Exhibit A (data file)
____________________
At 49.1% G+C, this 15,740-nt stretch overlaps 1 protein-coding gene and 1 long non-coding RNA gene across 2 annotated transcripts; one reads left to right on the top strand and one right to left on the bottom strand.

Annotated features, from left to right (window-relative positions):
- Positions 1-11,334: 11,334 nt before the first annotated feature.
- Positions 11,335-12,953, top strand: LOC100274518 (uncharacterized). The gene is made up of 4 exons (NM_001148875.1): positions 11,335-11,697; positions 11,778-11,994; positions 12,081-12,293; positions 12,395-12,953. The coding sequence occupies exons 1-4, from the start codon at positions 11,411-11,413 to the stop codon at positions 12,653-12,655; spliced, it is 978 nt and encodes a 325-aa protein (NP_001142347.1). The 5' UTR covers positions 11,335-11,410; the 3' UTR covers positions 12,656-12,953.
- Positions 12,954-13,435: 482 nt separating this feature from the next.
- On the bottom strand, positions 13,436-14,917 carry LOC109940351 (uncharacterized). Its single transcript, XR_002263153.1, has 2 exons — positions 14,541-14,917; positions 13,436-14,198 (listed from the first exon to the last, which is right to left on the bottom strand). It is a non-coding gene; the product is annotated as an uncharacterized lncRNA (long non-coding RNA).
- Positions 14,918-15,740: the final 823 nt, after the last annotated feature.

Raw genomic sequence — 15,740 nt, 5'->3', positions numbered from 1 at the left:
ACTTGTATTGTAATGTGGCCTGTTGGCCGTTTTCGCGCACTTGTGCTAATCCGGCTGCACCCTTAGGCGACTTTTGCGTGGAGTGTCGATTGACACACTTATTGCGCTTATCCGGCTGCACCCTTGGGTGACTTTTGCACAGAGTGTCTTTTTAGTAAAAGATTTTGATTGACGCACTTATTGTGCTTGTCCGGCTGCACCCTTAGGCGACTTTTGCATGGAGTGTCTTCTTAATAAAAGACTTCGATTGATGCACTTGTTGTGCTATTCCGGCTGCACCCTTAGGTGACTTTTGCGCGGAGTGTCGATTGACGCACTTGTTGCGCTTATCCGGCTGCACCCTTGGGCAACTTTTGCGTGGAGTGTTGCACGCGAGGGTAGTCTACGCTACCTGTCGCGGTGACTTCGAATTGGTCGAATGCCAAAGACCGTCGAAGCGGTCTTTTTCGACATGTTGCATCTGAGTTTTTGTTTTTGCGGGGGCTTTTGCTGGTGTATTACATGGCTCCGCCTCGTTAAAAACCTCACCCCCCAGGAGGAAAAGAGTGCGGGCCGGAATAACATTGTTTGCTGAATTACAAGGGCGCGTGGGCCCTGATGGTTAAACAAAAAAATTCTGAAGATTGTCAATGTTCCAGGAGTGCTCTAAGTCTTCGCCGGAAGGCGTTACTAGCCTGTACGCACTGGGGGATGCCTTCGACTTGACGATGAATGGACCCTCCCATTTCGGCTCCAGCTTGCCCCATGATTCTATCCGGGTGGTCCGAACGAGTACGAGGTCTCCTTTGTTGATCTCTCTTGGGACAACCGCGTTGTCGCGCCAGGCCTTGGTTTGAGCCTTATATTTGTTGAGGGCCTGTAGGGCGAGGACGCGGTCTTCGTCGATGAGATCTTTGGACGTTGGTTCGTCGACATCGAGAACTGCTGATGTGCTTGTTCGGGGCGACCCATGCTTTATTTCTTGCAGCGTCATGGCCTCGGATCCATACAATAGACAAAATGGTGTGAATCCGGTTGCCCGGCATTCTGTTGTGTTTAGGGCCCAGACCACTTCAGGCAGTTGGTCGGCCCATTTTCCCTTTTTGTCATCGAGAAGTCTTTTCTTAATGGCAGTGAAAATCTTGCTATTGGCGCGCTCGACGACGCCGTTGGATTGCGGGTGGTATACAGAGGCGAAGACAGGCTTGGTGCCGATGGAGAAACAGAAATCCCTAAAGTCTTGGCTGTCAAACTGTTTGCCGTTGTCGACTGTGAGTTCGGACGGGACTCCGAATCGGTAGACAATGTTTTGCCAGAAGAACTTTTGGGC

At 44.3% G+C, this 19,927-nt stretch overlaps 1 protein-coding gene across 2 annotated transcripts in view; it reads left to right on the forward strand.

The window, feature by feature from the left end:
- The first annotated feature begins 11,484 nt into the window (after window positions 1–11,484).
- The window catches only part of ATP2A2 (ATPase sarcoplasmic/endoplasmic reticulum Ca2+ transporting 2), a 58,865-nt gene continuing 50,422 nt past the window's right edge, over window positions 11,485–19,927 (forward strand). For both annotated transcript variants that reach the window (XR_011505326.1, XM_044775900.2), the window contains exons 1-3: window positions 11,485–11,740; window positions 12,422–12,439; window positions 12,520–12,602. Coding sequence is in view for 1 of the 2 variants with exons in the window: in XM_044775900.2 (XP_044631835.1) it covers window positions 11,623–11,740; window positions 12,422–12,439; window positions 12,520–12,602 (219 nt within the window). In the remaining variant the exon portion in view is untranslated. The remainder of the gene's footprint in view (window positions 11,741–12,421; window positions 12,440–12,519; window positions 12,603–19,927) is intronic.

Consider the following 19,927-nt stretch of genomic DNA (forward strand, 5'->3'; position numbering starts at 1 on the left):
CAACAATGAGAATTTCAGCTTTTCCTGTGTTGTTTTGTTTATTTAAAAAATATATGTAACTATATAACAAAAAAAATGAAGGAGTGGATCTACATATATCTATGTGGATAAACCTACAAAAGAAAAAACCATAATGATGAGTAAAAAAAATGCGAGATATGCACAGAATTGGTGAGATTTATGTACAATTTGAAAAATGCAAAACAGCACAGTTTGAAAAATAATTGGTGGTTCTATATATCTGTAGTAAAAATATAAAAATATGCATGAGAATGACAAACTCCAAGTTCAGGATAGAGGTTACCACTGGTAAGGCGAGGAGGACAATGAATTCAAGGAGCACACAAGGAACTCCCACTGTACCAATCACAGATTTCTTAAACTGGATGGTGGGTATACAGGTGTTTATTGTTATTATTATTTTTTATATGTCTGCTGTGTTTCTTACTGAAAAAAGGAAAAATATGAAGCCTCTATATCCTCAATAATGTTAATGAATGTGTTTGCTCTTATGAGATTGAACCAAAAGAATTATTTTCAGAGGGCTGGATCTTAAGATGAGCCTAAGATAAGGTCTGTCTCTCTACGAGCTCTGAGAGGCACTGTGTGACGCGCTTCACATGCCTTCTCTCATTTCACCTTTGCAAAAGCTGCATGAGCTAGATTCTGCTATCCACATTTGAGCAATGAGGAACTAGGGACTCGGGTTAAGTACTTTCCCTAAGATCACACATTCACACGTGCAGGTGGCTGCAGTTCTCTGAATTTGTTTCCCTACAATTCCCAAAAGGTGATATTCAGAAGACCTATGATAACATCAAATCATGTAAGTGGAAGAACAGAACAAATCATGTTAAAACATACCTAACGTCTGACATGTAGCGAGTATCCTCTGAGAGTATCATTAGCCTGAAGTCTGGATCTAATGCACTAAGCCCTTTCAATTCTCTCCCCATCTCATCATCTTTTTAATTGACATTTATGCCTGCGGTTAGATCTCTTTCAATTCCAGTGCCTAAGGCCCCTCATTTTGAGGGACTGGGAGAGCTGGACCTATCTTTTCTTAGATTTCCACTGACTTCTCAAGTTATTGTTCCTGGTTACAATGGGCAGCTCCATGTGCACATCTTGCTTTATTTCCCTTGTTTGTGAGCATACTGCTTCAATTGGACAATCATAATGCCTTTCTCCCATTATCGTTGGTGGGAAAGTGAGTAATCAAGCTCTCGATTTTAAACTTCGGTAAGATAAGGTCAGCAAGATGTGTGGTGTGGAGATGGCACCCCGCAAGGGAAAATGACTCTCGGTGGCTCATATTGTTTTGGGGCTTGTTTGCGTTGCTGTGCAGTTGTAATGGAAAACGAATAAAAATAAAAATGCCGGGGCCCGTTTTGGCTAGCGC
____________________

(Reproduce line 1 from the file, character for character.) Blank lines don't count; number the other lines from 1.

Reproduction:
At 49.1% G+C, this 15,740-nt stretch overlaps 1 protein-coding gene and 1 long non-coding RNA gene across 2 annotated transcripts; one reads left to right on the top strand and one right to left on the bottom strand.